Proud Mary by Ike & Tina Turner (Ike and Tina sort of put everything in perspective.)
Wishing Well by Airborne Toxic Event (I think holidays in general are a good time to reflect on where you were last year and wish for where you want to be in the next.)
Benny and the Jets by Elton John (See Build Me Up Buttercup.)
Turn on Me by The Shins (You always have to have one ally in the bunch who will never turn on you. Et tu Brute?)
Birthday by The Sugarcubes (My birthday falls around Thanksgiving … this year, it’s the day after. I’m already gearing up for a boatload of sushi and have spent the last week trying to talk my husband into singing Islands in the Stream at karaoke. As of today, seems I’ll be singing both the parts of Dolly Parton and Kenny Rogers. Lame.)
Mama Told Me (Not to Come) by Stereophonics & Tom Jones (I like this version better than the original by Three Dog Night. At any rate, your mama will kill you if you don’t come, but if you don’t–have a good excuse handy.)
Fitter Happier by Radiohead (Everything in moderation, Tiger.)
You On My Mind In My Sleep by Richard Ashcroft (For all of you away from those you love.)
Higher Ground by Red Hot Chili Peppers (If only the high road wasn’t so hard.)
Uptight (Everything’s Alright) by Stevie Wonder (There’s one in every crowd that’s up to the tight. A free flowing liquor cabinet generally helps loosen them up.)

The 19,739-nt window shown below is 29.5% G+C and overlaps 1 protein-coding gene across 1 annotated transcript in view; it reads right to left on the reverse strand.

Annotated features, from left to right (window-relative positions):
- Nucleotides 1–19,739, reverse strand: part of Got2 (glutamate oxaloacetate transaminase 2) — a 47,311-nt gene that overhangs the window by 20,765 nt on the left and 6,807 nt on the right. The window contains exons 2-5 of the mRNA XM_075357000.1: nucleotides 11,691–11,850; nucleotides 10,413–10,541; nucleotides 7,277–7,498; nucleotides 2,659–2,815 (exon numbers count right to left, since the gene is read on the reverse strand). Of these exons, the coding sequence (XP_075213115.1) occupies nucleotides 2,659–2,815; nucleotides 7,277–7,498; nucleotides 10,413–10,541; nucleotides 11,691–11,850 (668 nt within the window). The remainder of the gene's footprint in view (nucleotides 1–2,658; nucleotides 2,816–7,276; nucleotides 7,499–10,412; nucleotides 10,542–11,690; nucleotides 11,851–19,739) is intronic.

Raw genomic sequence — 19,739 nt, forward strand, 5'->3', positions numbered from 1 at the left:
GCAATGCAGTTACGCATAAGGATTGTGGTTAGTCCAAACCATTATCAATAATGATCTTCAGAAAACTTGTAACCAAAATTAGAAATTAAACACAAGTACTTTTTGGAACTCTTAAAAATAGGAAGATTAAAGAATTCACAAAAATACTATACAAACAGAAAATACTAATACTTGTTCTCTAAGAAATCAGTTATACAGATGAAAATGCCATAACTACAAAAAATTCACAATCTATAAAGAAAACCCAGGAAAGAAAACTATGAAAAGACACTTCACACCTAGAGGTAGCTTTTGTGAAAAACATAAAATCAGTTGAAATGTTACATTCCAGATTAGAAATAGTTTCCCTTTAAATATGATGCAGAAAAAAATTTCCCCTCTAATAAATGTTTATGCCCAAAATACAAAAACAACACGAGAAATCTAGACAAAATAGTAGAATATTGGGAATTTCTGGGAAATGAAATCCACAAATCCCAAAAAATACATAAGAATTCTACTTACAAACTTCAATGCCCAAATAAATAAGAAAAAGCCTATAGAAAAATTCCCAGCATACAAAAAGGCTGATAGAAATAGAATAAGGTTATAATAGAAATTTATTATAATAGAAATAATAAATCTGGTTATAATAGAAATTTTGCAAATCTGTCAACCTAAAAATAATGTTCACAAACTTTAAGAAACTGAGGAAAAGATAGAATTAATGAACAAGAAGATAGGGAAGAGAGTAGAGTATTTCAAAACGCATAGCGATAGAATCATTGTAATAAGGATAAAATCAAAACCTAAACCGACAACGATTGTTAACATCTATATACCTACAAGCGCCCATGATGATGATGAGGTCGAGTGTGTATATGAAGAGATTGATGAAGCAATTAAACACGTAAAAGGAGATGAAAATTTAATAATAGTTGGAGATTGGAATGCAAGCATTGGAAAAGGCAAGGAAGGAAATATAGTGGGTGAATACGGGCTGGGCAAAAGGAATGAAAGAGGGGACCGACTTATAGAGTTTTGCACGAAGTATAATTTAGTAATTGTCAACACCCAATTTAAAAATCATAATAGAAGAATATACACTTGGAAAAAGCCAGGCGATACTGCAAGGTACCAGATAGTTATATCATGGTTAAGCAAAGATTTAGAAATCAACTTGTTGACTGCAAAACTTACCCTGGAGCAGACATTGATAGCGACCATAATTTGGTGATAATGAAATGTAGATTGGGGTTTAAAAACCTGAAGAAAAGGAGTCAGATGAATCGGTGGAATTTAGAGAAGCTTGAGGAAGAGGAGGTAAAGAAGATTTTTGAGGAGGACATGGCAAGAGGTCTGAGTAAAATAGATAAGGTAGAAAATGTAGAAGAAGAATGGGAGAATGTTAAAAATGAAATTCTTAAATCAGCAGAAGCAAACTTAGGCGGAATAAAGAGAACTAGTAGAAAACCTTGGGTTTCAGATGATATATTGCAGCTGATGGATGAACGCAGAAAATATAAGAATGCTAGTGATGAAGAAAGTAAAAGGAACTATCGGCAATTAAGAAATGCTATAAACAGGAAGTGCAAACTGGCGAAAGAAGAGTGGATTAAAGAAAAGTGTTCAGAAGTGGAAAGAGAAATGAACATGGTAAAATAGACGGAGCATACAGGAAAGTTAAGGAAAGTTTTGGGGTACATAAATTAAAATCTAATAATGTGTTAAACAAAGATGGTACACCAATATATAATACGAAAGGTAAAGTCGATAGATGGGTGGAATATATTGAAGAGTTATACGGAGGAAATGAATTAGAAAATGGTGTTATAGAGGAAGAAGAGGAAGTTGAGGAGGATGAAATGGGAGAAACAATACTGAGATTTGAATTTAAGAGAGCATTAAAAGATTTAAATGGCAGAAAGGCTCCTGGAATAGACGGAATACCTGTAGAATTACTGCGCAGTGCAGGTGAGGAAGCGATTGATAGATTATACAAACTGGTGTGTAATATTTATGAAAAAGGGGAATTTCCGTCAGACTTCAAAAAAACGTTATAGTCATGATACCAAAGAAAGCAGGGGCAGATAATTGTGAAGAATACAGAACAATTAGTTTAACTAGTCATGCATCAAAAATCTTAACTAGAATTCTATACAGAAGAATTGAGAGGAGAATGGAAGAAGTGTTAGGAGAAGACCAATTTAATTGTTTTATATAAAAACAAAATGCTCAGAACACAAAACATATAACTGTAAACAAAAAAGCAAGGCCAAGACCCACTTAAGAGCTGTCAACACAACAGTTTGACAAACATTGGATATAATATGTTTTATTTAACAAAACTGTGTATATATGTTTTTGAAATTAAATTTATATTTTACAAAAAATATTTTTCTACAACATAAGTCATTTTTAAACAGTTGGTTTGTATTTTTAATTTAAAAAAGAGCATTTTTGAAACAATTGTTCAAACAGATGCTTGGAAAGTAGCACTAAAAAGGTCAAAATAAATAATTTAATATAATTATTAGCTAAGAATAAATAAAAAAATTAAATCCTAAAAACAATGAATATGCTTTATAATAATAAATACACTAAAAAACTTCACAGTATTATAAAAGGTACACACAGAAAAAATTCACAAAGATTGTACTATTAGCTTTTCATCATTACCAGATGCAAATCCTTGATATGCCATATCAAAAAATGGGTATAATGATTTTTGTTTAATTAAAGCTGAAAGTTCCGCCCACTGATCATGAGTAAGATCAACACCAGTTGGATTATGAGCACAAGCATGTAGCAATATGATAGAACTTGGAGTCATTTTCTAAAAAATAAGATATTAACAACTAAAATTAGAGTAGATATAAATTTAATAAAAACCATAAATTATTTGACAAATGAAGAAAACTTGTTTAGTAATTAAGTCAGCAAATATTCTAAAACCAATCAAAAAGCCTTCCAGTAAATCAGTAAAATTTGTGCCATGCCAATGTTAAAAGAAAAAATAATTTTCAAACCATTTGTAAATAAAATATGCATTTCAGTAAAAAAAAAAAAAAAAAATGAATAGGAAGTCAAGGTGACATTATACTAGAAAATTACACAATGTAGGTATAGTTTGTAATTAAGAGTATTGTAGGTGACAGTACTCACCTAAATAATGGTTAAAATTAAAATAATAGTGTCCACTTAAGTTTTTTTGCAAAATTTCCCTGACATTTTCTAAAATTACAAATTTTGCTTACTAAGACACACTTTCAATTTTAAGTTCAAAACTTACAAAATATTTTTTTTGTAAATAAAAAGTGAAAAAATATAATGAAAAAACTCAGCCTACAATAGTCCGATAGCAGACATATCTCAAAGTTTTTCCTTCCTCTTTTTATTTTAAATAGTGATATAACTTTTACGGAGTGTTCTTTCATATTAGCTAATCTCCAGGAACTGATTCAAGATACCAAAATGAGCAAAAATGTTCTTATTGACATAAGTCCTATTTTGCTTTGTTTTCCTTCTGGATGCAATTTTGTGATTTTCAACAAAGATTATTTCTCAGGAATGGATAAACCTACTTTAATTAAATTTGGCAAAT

Girls & Boys by Blur (Thanksgiving is a great time for family members to whisper about same-sex roommates and live-in situations.)
Don’t Stop Believin’ by Journey (If Tony Soprano were a real person I wonder if the fade to black in the last episode means he wouldn’t be joining Carm this year? A gentle reminder from last year’s playlist lesson–refrain from watching shows like this in front of the fam … no one wants to be in the same room when Grammy gets to the Bada Bing! scenes.)
Pecan Pie by Golden Smog (My version’s been updated with the addition of bourbon and chocolate, beats plain ol’ pecan pie).
Master and Servant by Depeche Mode (Thanksgiving dishes are a biyatch, especially when there’s sterling and heirloom china involved. Washing tip … easy on the wine sipping during dish duty, whoopsie.)
Little Acorns by The White Stripes (A good advice song … side note what’s the deal with these two? Married? Divorced? Siblings?)
We’ve Only Just Begun by Carpenters (Let Karen be your lesson, now’s not the day for a diet, that said, see Fitter Happier).
My Ding-A-Ling by Chuck Berry (One Thanksgiving, my husband had one (err several) too many and decided to sing parts of this song–he was singing the version from The Simpson’s pretending to be Ralph performing, but the idea was the same of him belting about someone playing with his ding-a-ling. Awesome.)
Hungry Heart by Bruce Springsteen (It is with a hungry, yet heavy heart that we are spending Thanksgiving without family this year. We’ll be with our best friends, so it’s just as good. But, here’s hoping you and yours are with the ones you love–no matter if it’s blood family or the family we make along the way.)